- This article was considered for deletion at Wikipedia on June 25 2014. This is a backup.
He became a political activist while working for Sri Lanka Army Medical Corps in 1980s. He experienced the war in the zone of North East and realized what the war was; He wanted to further study the political context in which the war began, he wanted to expose fraud and corruptions in the military activities in public being in the Army, he did his further studies in the field of photography and journalism during that period. He was arrested while writing a column to Rawaya named ‘Balakotuwa’ (බලකොටුව) against fraud and corruptions in the army, he was jailed in the prisons respectively of Army Medical Corps and Military Police while a court-martial was being conducted, he was finally jailed in Welikada prison for one year, but the authorities had to release him after three months due to an order from the appeal court.
He later developed a new discourse called Open Dialogue, a knowledge based process to make the entire society better based on social sciences such as Political Science and History, in this context he Introduce a new theme as Media & Human Relationship to the private sector. He has worked for the Jetwing Hotels, Mount Lavinia Hotel and Club Benthota – sister company of Mount Lavinia in advisory capacity for several years. He is now working for Maxies & Company (Pvt) Ltd as Head of Department, Media and HR/ Advisor to the Chairman. He has launched a monthly newspaper for Maxies also named Wedabima (වැඩබිම) and does suggest to develop an industrial dialogue in the country. He has introduced another new discourse while working in Maxies as 'art of music vs science of life'.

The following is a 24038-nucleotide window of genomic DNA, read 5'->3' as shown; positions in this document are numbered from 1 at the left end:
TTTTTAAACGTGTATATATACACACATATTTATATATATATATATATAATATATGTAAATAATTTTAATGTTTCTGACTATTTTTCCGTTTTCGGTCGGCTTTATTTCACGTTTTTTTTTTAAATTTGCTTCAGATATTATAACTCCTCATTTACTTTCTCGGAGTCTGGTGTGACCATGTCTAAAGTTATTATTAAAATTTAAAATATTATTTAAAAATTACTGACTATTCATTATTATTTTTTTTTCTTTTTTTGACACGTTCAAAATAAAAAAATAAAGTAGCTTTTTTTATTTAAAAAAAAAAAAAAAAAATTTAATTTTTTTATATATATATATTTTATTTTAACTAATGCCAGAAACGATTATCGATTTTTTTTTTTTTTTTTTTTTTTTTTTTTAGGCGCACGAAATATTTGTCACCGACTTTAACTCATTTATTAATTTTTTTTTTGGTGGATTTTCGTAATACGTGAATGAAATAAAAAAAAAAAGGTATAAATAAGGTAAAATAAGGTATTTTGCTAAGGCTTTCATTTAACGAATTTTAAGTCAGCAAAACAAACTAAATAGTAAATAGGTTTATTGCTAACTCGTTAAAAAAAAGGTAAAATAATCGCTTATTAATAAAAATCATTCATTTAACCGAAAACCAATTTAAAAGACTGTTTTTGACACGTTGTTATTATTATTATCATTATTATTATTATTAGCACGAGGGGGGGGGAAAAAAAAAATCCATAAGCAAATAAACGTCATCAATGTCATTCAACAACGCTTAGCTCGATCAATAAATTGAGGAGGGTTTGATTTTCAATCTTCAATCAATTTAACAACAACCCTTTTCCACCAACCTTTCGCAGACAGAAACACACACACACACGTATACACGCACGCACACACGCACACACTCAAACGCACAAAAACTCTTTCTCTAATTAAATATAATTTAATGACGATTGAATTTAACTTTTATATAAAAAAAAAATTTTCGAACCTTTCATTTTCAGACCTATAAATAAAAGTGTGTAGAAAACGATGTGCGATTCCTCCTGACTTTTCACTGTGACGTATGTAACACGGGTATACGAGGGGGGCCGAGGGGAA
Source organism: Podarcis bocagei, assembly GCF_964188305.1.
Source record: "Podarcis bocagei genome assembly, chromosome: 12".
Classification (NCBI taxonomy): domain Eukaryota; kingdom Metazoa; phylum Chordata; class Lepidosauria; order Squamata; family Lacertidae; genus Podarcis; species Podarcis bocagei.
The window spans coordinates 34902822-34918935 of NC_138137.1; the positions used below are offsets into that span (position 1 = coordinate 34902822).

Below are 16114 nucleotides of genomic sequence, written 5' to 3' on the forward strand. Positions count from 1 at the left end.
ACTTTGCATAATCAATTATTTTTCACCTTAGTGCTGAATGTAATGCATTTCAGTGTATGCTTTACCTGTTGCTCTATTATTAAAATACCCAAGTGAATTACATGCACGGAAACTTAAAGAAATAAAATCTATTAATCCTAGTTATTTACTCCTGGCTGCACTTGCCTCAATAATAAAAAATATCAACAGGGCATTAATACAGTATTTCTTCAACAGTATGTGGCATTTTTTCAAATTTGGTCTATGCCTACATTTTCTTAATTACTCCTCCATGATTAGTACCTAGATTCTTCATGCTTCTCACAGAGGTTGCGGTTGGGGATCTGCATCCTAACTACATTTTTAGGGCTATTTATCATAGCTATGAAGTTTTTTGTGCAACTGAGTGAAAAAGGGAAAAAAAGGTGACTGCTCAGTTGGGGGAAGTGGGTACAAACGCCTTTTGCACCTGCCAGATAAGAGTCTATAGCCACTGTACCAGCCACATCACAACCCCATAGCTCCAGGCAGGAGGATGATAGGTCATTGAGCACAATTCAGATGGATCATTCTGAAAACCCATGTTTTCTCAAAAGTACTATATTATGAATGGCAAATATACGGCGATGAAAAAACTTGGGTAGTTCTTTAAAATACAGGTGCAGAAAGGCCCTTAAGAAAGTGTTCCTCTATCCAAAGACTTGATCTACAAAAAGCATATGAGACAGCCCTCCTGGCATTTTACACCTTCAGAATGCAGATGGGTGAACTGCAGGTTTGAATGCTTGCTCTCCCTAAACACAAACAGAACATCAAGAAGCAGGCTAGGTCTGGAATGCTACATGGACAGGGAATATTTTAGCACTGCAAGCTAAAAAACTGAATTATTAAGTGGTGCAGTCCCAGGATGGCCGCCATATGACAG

He Joined Sri Lanka Army Medical Corps
To LAK HANDA (ලක්හඬ) Radio to illustrate this history.
With RAWAYA (රාවය) NewsPaper
After a few weeks Chapa was again arrested once the court martial was implemented at Panagoda Army Camp, he was kept in a shell at Army Medical Corps premises in Colombo for 3 months until the court martial was over, he could continue the column ‘Balakotuwa’ in Rawaya even during this imprisonment.